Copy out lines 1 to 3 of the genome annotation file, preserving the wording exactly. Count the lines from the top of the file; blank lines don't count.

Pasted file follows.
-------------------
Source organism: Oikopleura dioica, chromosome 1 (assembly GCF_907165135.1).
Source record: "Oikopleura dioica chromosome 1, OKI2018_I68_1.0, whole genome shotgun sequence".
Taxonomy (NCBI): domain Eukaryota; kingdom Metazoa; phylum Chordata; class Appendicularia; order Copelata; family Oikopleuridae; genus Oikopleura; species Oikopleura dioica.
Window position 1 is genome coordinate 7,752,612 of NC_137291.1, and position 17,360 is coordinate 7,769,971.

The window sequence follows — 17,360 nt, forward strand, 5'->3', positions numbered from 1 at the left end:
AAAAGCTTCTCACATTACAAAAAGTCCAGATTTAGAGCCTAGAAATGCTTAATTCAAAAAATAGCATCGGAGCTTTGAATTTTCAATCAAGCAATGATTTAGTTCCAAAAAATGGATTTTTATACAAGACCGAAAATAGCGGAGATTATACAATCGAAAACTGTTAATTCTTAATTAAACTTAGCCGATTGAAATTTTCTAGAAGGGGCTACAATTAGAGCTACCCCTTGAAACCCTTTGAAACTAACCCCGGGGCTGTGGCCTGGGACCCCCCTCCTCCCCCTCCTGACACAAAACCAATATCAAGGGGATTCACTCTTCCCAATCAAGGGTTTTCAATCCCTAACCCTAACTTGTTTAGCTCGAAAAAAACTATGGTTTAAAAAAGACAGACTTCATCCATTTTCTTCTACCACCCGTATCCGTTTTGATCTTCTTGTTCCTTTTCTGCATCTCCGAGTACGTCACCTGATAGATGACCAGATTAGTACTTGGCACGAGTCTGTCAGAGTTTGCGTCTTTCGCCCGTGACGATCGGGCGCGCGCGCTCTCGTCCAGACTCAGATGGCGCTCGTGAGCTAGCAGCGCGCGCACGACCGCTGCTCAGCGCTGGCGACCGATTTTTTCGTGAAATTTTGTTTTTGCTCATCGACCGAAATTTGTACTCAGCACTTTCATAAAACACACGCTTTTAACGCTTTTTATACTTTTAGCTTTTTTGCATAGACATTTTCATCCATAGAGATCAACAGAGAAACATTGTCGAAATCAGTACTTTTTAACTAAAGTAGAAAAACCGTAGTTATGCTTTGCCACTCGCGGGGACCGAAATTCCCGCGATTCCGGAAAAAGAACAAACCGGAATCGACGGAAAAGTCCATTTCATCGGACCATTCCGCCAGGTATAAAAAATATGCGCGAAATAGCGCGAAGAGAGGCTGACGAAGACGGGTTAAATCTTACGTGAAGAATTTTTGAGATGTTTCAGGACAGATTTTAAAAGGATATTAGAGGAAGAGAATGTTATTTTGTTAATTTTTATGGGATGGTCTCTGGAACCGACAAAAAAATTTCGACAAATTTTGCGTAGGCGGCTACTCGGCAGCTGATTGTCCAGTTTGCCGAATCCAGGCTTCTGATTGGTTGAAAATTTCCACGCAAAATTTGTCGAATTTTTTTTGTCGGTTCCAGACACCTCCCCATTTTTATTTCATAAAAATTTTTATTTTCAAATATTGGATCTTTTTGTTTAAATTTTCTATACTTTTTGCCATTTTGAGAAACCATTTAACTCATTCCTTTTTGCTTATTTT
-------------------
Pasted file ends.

Source organism: Oikopleura dioica, chromosome 1 (assembly GCF_907165135.1).
Source record: "Oikopleura dioica chromosome 1, OKI2018_I68_1.0, whole genome shotgun sequence".
Taxonomy (NCBI): domain Eukaryota; kingdom Metazoa; phylum Chordata; class Appendicularia; order Copelata; family Oikopleuridae; genus Oikopleura; species Oikopleura dioica.